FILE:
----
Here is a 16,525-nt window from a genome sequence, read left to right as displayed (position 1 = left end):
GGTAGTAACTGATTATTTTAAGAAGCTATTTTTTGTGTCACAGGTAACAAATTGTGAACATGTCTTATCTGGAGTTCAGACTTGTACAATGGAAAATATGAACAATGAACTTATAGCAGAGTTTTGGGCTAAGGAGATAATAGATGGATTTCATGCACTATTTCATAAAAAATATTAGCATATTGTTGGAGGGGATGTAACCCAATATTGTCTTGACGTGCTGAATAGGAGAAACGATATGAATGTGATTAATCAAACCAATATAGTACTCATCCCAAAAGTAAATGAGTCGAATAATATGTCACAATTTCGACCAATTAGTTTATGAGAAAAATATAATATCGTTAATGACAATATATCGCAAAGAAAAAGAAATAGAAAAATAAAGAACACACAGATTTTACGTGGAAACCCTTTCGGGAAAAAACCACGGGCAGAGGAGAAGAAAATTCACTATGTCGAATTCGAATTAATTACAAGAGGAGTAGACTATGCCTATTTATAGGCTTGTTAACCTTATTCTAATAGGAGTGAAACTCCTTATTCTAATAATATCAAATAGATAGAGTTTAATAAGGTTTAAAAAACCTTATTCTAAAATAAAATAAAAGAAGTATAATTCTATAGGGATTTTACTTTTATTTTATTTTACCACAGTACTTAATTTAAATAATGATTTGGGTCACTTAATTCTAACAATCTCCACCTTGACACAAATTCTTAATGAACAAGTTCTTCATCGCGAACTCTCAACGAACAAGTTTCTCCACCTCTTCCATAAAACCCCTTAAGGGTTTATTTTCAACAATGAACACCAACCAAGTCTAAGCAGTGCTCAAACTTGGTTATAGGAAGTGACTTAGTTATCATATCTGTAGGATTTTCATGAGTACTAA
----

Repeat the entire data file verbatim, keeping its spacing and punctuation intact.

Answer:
Here is a 16,525-nt window from a genome sequence, read left to right as displayed (position 1 = left end):
GGTAGTAACTGATTATTTTAAGAAGCTATTTTTTGTGTCACAGGTAACAAATTGTGAACATGTCTTATCTGGAGTTCAGACTTGTACAATGGAAAATATGAACAATGAACTTATAGCAGAGTTTTGGGCTAAGGAGATAATAGATGGATTTCATGCACTATTTCATAAAAAATATTAGCATATTGTTGGAGGGGATGTAACCCAATATTGTCTTGACGTGCTGAATAGGAGAAACGATATGAATGTGATTAATCAAACCAATATAGTACTCATCCCAAAAGTAAATGAGTCGAATAATATGTCACAATTTCGACCAATTAGTTTATGAGAAAAATATAATATCGTTAATGACAATATATCGCAAAGAAAAAGAAATAGAAAAATAAAGAACACACAGATTTTACGTGGAAACCCTTTCGGGAAAAAACCACGGGCAGAGGAGAAGAAAATTCACTATGTCGAATTCGAATTAATTACAAGAGGAGTAGACTATGCCTATTTATAGGCTTGTTAACCTTATTCTAATAGGAGTGAAACTCCTTATTCTAATAATATCAAATAGATAGAGTTTAATAAGGTTTAAAAAACCTTATTCTAAAATAAAATAAAAGAAGTATAATTCTATAGGGATTTTACTTTTATTTTATTTTACCACAGTACTTAATTTAAATAATGATTTGGGTCACTTAATTCTAACAATCTCCACCTTGACACAAATTCTTAATGAACAAGTTCTTCATCGCGAACTCTCAACGAACAAGTTTCTCCACCTCTTCCATAAAACCCCTTAAGGGTTTATTTTCAACAATGAACACCAACCAAGTCTAAGCAGTGCTCAAACTTGGTTATAGGAAGTGACTTAGTTATCATATCTGTAGGATTTTCATGAGTACTAA